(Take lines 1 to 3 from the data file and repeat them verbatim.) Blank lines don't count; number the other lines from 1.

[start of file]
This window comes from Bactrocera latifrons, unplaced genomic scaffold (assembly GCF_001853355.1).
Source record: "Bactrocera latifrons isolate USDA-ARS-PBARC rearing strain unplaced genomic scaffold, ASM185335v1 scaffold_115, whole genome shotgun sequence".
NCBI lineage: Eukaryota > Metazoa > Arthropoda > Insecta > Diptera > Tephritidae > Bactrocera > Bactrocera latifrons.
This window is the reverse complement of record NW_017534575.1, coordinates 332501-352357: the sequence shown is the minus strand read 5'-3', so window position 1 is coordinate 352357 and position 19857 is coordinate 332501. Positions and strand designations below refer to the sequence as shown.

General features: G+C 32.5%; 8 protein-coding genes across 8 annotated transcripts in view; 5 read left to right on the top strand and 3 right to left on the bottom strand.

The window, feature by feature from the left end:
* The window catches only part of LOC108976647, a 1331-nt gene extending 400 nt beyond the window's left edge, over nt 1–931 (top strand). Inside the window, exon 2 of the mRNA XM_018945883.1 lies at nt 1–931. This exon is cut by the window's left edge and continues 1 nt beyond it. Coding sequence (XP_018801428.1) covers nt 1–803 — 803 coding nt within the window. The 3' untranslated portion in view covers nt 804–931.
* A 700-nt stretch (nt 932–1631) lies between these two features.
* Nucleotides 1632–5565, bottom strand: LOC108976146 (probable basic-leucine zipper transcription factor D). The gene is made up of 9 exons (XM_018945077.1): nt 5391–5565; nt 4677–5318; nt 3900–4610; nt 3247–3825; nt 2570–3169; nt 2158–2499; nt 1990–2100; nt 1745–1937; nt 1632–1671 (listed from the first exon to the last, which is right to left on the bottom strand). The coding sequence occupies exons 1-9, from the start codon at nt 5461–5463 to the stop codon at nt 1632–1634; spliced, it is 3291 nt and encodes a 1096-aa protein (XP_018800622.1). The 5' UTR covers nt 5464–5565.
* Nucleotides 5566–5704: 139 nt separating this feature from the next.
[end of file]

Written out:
This window comes from Bactrocera latifrons, unplaced genomic scaffold (assembly GCF_001853355.1).
Source record: "Bactrocera latifrons isolate USDA-ARS-PBARC rearing strain unplaced genomic scaffold, ASM185335v1 scaffold_115, whole genome shotgun sequence".
NCBI lineage: Eukaryota > Metazoa > Arthropoda > Insecta > Diptera > Tephritidae > Bactrocera > Bactrocera latifrons.